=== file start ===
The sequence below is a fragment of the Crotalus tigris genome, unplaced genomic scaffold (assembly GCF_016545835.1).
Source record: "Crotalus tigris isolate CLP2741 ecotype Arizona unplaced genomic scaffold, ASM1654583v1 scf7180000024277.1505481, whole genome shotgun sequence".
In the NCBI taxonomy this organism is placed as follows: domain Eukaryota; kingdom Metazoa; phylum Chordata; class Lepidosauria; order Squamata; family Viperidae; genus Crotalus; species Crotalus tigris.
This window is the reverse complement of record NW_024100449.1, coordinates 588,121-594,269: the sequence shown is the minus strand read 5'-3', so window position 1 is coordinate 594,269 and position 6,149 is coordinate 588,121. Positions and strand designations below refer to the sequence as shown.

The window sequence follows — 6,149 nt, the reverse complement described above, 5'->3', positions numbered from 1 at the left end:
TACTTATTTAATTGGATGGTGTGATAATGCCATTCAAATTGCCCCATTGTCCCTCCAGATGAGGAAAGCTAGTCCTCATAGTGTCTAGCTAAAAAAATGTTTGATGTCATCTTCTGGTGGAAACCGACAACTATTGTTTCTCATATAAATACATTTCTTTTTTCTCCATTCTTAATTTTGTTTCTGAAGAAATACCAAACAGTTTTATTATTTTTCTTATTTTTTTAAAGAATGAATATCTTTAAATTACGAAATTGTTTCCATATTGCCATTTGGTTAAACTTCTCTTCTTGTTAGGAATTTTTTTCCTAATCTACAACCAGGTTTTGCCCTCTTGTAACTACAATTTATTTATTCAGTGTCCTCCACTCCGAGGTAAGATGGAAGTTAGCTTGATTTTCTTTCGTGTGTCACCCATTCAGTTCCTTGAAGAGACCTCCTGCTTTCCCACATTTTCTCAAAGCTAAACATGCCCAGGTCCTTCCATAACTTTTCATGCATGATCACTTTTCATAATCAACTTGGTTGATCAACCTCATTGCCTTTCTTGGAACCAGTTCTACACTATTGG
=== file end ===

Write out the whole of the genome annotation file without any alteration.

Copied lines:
The sequence below is a fragment of the Crotalus tigris genome, unplaced genomic scaffold (assembly GCF_016545835.1).
Source record: "Crotalus tigris isolate CLP2741 ecotype Arizona unplaced genomic scaffold, ASM1654583v1 scf7180000024277.1505481, whole genome shotgun sequence".
In the NCBI taxonomy this organism is placed as follows: domain Eukaryota; kingdom Metazoa; phylum Chordata; class Lepidosauria; order Squamata; family Viperidae; genus Crotalus; species Crotalus tigris.
This window is the reverse complement of record NW_024100449.1, coordinates 588,121-594,269: the sequence shown is the minus strand read 5'-3', so window position 1 is coordinate 594,269 and position 6,149 is coordinate 588,121. Positions and strand designations below refer to the sequence as shown.

The window sequence follows — 6,149 nt, the reverse complement described above, 5'->3', positions numbered from 1 at the left end:
TACTTATTTAATTGGATGGTGTGATAATGCCATTCAAATTGCCCCATTGTCCCTCCAGATGAGGAAAGCTAGTCCTCATAGTGTCTAGCTAAAAAAATGTTTGATGTCATCTTCTGGTGGAAACCGACAACTATTGTTTCTCATATAAATACATTTCTTTTTTCTCCATTCTTAATTTTGTTTCTGAAGAAATACCAAACAGTTTTATTATTTTTCTTATTTTTTTAAAGAATGAATATCTTTAAATTACGAAATTGTTTCCATATTGCCATTTGGTTAAACTTCTCTTCTTGTTAGGAATTTTTTTCCTAATCTACAACCAGGTTTTGCCCTCTTGTAACTACAATTTATTTATTCAGTGTCCTCCACTCCGAGGTAAGATGGAAGTTAGCTTGATTTTCTTTCGTGTGTCACCCATTCAGTTCCTTGAAGAGACCTCCTGCTTTCCCACATTTTCTCAAAGCTAAACATGCCCAGGTCCTTCCATAACTTTTCATGCATGATCACTTTTCATAATCAACTTGGTTGATCAACCTCATTGCCTTTCTTGGAACCAGTTCTACACTATTGG